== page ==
Anthropologist Tim Ingold in his essays on Perception put forward the conception of the human being as a singular nexus of creative growth within a continually unfolding field of relationships. This process of growth, he suggested, is tantamount to a movement along a way of life. A peculiar life-infused movement is what exists within a human being, against a background of creation, progress and growth.

And even within this movement, the human was also created to dwell. The Old Testament of scripture talks about the potters that “dwelled among the plants and the hedges: there they dwelt with the king for his work” (1 Chronicles 4v23). You can imagine the potters dwelling among the hedges, like the Jesuits wandering along the labyrinthine garden.

Renowned philosopher Heidegger argued was known for his work on the concept of ‘to dwell’. In his writings, he argued to recover the original meaning of the word. From behind the narrow, modernist identification of dwelling with occupation or consumption, he hoped to restore it to its original and primary meaning as being: encompassing the entire way in which one lives one’s life on the earth.

To then talk of movement, in structural terms under the Greek mindset, one must dwell in order to move or build. Heidegger said, “Only if we are capable of dwelling, only then can we build.”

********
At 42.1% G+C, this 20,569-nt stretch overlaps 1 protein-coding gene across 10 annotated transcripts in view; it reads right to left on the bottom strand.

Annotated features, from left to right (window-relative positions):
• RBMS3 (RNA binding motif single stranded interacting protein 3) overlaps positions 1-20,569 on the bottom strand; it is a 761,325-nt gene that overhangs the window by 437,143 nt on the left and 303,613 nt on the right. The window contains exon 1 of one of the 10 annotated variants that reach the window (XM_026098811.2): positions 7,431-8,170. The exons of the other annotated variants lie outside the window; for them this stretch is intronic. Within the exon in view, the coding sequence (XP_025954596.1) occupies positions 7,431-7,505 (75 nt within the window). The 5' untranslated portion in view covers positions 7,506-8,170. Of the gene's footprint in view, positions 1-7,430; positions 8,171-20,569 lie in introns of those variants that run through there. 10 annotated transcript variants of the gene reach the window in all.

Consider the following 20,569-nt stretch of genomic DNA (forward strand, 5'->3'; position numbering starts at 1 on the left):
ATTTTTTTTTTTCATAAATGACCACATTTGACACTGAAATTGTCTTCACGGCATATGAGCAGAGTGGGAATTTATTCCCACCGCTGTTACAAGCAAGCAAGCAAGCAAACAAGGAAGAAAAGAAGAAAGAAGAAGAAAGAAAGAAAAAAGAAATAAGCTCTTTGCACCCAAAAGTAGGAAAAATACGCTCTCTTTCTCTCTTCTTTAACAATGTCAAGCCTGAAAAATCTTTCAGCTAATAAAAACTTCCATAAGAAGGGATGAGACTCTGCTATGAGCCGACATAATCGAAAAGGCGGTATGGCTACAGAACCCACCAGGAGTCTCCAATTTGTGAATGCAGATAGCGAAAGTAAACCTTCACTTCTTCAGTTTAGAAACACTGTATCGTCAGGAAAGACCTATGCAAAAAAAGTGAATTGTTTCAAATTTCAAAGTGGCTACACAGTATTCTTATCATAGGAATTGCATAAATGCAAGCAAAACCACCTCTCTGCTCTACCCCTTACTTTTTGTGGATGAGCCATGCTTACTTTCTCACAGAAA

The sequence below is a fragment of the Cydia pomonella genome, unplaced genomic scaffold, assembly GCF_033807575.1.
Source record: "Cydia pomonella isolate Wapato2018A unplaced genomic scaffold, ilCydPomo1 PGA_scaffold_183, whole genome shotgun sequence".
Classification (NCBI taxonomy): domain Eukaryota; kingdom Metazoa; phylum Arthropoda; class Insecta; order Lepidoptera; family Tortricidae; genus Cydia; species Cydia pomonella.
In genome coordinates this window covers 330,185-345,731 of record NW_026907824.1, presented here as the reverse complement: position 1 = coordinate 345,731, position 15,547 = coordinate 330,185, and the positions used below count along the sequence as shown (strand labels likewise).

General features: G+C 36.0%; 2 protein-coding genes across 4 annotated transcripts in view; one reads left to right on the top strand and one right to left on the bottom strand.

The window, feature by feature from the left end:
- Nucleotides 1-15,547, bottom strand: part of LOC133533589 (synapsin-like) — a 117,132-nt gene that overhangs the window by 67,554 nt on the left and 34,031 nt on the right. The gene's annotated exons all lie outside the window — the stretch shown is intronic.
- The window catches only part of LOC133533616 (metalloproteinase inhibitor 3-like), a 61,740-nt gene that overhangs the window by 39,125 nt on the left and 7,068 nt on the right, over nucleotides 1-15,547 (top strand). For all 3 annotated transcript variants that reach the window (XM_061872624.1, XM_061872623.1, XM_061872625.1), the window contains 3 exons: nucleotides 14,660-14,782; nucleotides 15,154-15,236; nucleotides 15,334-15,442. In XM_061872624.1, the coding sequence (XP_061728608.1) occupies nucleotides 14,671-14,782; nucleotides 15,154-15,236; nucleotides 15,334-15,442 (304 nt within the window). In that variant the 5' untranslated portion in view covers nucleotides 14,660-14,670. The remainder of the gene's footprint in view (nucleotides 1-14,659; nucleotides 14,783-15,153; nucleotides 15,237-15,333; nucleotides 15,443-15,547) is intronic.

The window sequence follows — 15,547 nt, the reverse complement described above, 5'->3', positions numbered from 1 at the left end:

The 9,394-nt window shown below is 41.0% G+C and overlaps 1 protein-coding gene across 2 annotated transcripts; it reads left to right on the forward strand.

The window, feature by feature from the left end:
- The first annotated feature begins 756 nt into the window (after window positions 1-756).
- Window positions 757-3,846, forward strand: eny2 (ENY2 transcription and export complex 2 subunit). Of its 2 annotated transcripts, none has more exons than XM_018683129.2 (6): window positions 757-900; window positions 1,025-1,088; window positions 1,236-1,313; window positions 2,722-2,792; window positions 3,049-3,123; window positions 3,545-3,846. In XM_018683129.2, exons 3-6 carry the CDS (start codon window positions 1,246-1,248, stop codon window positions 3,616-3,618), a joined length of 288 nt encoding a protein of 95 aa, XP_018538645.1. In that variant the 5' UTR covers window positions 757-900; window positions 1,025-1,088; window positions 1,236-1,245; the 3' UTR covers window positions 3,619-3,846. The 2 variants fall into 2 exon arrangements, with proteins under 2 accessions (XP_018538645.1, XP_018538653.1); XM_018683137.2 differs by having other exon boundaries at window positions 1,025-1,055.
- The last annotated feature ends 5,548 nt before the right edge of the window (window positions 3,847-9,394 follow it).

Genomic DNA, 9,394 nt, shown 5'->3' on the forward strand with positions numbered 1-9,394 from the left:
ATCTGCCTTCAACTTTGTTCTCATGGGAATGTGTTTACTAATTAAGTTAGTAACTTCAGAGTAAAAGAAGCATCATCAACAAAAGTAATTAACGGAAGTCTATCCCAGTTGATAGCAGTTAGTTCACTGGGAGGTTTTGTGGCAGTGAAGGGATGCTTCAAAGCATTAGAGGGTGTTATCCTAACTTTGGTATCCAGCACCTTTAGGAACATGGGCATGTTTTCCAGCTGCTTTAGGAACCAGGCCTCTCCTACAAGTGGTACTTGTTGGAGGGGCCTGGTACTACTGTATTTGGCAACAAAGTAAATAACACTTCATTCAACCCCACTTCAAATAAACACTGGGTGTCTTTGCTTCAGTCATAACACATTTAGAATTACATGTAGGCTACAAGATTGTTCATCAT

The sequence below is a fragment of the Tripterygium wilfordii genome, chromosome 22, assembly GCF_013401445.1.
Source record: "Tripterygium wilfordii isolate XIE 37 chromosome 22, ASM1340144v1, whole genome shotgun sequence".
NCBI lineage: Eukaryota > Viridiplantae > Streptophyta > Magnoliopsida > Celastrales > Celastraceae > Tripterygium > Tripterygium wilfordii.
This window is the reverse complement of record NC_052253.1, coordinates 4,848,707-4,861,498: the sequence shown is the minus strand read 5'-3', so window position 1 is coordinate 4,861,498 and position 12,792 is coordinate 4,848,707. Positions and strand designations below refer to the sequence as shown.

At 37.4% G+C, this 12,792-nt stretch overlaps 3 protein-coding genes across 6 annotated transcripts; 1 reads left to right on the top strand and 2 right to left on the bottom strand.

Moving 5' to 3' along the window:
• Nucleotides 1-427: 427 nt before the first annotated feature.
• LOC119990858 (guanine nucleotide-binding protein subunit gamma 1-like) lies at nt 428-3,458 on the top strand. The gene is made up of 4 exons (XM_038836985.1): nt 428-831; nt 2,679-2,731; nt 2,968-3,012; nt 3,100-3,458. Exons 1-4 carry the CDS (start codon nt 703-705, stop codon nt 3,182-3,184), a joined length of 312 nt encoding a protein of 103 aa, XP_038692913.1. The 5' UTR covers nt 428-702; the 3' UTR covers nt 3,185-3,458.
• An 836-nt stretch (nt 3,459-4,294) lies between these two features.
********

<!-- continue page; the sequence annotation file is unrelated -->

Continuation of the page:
It certainly feels countercultural to view life as movement and growth, along a garden path where one must dwell, in order to build. There is an emphasis on rest before building. There is an emphasis on understanding the nature of seedtime and harvest. Of stretching out and expanding, then contracting and breathing in.

Yet this is movement and it only takes looking to the sky and the earth to see how the human eye mirrors the nebulae in space. How the wind moves like the spiral galaxy, and how human life exists in this opening and closing.

Perhaps in the eddy of life, the human being winds towards the centre of the labyrinth to the bosom of the father. Or, to the single rose that is left in the garden. And the circle forms, the chapter complete, the spiral narrows like a spring.